Academic journal article
By Yow, Donald M.; Carbone, Gregory J.
Southeastern Geographer , Vol. 46, No. 2
Cities artificially alter local climates affecting economic and biological processes. This study examined air temperatures in Orlando's urban canopy layer using a network of twenty-nine fixed-point stations from September 1999 to December 2001. Urban Heat Island (UHI) statistics were calculated using two stations that were representative of an urban and rural setting. Orlando's UHI develops best on calm, clear nights during dry months: its maximum magnitude exceeds 8[degrees]C Orlando's UHI, however, is predominantly a nocturnal phenomenon with intense heat islands sometimes occurring during warm afternoons. These events are most likely attributable to isolated thundershowers. Local temperature variations between urban and rural extremes were examined by calculating environmental indices for all stations. The range in monthly cooling degree-day totals exceeded 100 degree days in six months of the thirty-six month study period. Heating degree totals and number of freezing hours were also highly variable.
KEY WORDS: urban climate, urban heat island, temperature variability, Orlando
Urban climates differ significantly from conditions in the surrounding region. The higher evening and early morning temperatures of cities, commonly called the urban heat island (UHI) effect, results from differences in thermal and physical properties of construction materials, building geometry, surface roughness, factors contributing to decreased evapotranspiration, and anthropogenic heat sources (Tyson, Garstang, and Emmitt 1973; Oke 1987). Urban heat islands have been studied in numerous cities around the world because the myriad factors leading to the existence of an UHI differ from city to city. It is important to understand heat islands in many cities to detect the impact artificially elevated temperatures have on human comfort (Palecki, Changnon, and Kunkel 2001), city water and energy demand (Bailing and Brazel 1988; Jauregui 1998; Palecki, Changnon, and Kunkel 2001), air pollution (Viras 2002), and the introduction of bias into long-term temperature records (Lowry 1977; Kukla, Gavin, and Karl 1986; Karl, Diaz, and Kukla 1988; Jones, Kelly, and Goodess 1989; Karl and Jones 1989; Jones et el. 1990; Hughes and Bailing 1996; Bohm 1998; Brazdil and Budikova 1999).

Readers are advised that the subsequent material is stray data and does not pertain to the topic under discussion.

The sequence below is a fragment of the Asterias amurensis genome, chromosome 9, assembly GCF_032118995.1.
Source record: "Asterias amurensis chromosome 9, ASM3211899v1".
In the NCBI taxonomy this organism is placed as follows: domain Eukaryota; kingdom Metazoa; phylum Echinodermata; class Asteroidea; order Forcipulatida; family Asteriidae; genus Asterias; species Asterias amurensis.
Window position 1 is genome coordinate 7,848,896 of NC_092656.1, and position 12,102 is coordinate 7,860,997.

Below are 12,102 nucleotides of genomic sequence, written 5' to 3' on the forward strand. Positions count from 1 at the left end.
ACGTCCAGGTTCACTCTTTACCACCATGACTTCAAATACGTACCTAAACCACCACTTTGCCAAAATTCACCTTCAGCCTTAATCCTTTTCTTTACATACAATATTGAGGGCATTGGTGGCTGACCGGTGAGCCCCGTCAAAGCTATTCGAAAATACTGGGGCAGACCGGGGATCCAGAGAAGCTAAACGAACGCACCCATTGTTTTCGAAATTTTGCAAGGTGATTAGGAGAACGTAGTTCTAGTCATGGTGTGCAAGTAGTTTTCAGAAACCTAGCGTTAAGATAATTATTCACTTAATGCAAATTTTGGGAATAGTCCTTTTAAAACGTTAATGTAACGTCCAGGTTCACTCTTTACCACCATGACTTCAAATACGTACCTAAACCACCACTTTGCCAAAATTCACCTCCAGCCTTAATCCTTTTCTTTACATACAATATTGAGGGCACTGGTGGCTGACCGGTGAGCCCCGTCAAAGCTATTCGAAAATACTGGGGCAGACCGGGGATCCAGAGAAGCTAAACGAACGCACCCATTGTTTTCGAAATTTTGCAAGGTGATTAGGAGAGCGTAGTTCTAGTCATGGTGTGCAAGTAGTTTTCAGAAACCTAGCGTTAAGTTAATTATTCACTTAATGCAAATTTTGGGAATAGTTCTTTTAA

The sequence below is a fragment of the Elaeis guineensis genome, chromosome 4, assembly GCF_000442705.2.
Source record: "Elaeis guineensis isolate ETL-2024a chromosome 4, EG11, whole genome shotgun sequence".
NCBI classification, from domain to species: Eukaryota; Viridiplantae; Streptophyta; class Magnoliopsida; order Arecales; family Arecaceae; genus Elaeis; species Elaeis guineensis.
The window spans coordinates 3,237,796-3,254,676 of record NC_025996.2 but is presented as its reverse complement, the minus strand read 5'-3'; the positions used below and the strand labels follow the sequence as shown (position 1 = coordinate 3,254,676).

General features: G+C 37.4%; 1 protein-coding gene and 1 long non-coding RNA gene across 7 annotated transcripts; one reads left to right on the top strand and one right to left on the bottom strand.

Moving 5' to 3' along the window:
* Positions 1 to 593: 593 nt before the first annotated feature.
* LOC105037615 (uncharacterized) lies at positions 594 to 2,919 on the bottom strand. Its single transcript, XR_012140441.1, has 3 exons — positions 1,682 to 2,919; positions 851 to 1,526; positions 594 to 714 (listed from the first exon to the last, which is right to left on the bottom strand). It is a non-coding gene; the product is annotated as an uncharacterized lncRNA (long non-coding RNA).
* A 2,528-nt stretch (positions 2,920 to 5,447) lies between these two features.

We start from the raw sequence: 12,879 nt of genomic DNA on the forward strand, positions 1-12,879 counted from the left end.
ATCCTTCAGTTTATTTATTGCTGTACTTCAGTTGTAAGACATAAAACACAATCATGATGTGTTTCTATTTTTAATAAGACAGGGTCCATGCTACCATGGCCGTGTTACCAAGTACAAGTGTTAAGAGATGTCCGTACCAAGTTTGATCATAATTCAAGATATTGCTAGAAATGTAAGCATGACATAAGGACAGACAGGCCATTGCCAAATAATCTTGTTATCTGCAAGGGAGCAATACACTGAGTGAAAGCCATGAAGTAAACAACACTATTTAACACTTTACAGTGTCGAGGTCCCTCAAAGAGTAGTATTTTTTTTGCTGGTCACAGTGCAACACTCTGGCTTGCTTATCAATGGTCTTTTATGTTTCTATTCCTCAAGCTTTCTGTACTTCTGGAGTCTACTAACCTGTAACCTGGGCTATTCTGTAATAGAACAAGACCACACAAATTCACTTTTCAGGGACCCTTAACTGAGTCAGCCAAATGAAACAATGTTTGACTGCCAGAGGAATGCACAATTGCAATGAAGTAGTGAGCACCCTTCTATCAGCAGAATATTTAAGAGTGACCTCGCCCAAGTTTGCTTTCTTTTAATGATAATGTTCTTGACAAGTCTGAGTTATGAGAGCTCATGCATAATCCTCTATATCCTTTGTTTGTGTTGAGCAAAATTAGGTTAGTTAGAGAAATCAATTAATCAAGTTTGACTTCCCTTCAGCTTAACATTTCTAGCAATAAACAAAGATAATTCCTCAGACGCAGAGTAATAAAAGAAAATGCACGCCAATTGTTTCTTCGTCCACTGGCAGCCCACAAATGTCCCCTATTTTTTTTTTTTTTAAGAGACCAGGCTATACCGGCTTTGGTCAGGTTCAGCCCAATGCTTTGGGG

Urban heat islands are important from an economic standpoint because air temperature adversely affects electricity consumption (Svensson and Eliasson 2002; Matsuura 1995; Quayle and Diaz 1980). Urban warmth may actually reduce annual energy consumption in cold climates, but the reverse is true in warm cities where summer air conditioning loads far outweigh potential savings in energy use for heating during winter. Elevated urban temperatures seriously impact energy consumption for air conditioning (Sanatmouris et al. 2001), which has considerable economic implications for southern cities like Orlando. Sailor (2001) found that Florida's per capita energy consumption is extremely sensitive to higher temperatures, citing increases in residential energy consumption of 5.3%, 11.6%, and 18.8% when temperature increased by 1[degrees], 2[degrees], and 3[degrees]C, respectively. The corresponding increases in the commercial sector were 2.4%, 5%, and 8%.
In addition to affecting local energy consumption, urban heat islands also affect humans and the biosphere. Extreme nocturnal humidity and temperatures, particularly within the heat islands of Chicago and St. Louis, were major factors contributing to more than 1,000 deaths in 1995 and over 300 deaths in 1999 during heat waves in the central United States (Palecki, Changnon, and Kunkel 2001). Populations exposed to prolonged periods of high temperatures experience increased mortality not only due to heatstroke, but also due to various diseases associated with the heart and lungs (Kilbourne 1998). While the elderly are often cited as having increased risk during warm conditions, other cohorts also experience adverse heat-related effects. …